When Ford wants to know how it is doing, it often turns to a man named Martin Goldfarb.
Goldfarb, a sociology graduate of the University of Toronto, has worked with the nation's No. 2 carmaker for nearly 25 years, helping it better design its cars through the use of "focus groups," as they are known in the business.Such groups, also called consumer clinics, are compiled from a random selection of buyers who are then asked to share their likes or dislikes about certain products or services.
Toronto-based Goldfarb Corp. assembles several hundred such groups around the country each year on behalf of Ford as well as several other major companies and even political parties.
Such groups are used to conduct "pulse research" - some more industry jargon. Simply put, millions of dollars in added sales and profits can be realized if companies develop and design products that satisfy or appeal to a wide spectrum of consumers.
Several automotive journalists were invited recently to observe a group of eight owners of new 1991 Ford Escort cars through a one-way mirror. Each owner was paid $50 to participate in a videotaped 90-minute session in which Goldfarb asked a variety of questions.
"We have really never understood the depth of feeling people have about their cars," said Goldfarb, 52, a soft-spoken man who started his firm in 1966 and who has been called in some circles the most influential private citizen in Canada.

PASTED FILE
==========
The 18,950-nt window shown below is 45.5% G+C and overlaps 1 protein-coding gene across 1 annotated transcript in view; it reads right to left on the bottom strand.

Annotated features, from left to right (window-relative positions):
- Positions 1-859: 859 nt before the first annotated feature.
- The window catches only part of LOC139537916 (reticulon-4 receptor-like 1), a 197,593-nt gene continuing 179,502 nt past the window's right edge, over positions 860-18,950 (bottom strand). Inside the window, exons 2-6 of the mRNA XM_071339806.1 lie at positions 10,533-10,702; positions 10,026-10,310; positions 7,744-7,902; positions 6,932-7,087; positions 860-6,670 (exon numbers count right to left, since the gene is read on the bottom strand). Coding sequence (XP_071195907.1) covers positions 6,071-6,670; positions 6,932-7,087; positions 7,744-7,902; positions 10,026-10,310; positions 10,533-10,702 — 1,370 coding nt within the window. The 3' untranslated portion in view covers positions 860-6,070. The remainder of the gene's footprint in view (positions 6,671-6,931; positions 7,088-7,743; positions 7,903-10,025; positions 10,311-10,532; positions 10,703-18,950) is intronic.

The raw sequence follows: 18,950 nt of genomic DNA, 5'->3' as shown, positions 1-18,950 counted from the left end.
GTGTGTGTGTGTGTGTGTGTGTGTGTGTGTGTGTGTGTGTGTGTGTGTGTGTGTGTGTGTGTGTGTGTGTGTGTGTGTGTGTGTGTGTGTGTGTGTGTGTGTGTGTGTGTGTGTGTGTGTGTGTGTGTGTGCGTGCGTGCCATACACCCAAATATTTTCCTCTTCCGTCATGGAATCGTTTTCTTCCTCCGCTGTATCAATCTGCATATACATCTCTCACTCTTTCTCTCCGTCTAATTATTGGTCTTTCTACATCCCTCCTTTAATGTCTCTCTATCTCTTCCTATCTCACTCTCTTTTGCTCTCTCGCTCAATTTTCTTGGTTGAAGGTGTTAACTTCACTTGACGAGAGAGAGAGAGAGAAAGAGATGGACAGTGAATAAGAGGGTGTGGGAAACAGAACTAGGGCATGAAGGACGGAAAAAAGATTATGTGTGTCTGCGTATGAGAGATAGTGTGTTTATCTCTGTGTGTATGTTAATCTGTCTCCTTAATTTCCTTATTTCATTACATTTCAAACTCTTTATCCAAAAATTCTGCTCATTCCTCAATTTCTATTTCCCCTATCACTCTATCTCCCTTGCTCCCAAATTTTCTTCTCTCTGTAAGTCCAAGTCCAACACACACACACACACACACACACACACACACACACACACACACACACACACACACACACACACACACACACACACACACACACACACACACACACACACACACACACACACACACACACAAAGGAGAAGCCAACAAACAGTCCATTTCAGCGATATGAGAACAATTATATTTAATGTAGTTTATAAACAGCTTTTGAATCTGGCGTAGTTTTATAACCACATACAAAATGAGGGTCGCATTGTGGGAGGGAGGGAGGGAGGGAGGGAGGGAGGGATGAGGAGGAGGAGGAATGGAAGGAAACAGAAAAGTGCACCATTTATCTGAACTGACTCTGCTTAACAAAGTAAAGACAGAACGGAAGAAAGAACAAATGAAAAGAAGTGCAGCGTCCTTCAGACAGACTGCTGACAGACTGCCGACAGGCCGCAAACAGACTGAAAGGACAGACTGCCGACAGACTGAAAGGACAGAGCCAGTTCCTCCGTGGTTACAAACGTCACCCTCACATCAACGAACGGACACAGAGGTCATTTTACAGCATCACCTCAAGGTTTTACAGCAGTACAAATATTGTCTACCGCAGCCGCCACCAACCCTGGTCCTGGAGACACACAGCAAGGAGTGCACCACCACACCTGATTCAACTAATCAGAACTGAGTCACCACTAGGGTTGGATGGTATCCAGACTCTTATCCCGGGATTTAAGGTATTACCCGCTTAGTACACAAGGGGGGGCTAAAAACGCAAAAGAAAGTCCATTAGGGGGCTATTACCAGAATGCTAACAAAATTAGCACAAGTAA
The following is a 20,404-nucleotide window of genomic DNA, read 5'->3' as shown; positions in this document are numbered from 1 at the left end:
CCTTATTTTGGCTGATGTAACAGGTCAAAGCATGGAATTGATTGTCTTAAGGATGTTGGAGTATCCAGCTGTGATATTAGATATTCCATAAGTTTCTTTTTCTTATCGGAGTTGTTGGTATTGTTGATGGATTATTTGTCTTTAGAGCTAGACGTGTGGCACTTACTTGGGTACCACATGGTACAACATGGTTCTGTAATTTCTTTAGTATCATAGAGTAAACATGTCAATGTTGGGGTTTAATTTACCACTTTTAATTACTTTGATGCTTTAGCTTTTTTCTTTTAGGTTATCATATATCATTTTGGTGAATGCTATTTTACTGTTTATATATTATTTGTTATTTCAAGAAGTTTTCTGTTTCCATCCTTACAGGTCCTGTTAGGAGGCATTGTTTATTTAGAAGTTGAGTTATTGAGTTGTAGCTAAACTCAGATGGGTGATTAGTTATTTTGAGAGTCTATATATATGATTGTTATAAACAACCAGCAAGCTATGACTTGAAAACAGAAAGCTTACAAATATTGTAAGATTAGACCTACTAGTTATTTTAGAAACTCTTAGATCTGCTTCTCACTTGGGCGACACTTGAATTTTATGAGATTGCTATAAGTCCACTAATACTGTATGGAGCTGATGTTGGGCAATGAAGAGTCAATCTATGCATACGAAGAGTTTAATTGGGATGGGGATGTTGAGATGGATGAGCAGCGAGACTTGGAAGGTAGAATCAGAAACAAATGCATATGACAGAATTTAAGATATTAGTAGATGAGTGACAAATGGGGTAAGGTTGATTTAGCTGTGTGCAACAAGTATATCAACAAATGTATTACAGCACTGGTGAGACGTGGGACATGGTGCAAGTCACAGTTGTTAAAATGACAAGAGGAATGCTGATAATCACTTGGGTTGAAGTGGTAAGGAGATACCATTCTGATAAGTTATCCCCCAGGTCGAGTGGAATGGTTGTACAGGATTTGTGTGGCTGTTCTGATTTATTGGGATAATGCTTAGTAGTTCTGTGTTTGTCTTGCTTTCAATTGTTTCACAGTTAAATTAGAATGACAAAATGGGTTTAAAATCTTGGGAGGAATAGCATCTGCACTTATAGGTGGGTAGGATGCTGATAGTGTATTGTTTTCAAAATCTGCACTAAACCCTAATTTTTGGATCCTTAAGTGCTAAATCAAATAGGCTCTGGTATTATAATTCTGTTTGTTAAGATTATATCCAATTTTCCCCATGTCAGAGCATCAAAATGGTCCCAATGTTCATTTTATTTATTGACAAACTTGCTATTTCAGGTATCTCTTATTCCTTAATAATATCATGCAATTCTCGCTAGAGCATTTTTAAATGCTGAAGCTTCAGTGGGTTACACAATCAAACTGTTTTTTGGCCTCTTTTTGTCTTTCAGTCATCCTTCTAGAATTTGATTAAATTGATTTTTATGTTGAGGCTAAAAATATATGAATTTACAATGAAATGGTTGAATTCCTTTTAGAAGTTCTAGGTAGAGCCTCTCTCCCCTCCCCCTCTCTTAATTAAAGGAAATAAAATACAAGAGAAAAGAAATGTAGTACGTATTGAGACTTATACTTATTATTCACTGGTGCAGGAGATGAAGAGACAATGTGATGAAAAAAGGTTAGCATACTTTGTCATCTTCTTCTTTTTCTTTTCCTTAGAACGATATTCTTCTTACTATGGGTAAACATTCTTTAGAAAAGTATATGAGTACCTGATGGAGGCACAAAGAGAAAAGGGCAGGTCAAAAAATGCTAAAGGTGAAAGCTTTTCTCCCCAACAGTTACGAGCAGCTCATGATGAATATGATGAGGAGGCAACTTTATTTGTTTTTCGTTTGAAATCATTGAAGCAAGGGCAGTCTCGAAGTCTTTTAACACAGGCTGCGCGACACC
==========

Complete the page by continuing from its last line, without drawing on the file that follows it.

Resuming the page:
"But we know consumers make very wise choices in their own self-interest, and we try to understand how consumers respond to the product, " he said.
Goldfarb must make the group feel at ease. He speaks in a low, soothing voice, first asking individuals about what they do for a living.
"You have to get them relaxed by having them answer easy questions . . . they do not want to feel embarrassed or insecure," he said.
Indeed, early in the session some owners could not even remember which Escort model they own. By the end, however - and even though they knew they were being observed - they were more comfortable and more willing to say some negative things about their Escorts.
Some disliked the automatic seat-belt design, while another commented on the "plain-looking" dashboard. One even said he would never have considered a Ford car because the older Escorts in his company's fleet "are the cheapest, tinniest things you ever saw in your life."
The varied assortment of Escort owners at this particular session included homemakers and engineers. While they lauded Ford's newly redesigned small car for its interior room, ride and reasonable monthly payments, they also seemed to focus on minor and often inexpensive details, such as a convenient cup holder, for instance.
Goldfarb concedes the Detroit area is not a good place to conduct such research because so many people are employed in the auto industry. So as part of this study, he also is interviewing groups in Dallas, New York, Washington, Los Angeles and Chicago.
Afterward, the results are distilled into brief summaries for company executives, who decide whether to make changes in a product or service.
Robert Rewey, vice president of sales operations for Ford, holds Goldfarb in high regard.
"He has made major contributions in crystalizing the company's thinking on a broad range of fundamental issues regarding the voice of the customer," he said. "What customers have told us has either confirmed or suggested change in our marketing and/or product direction."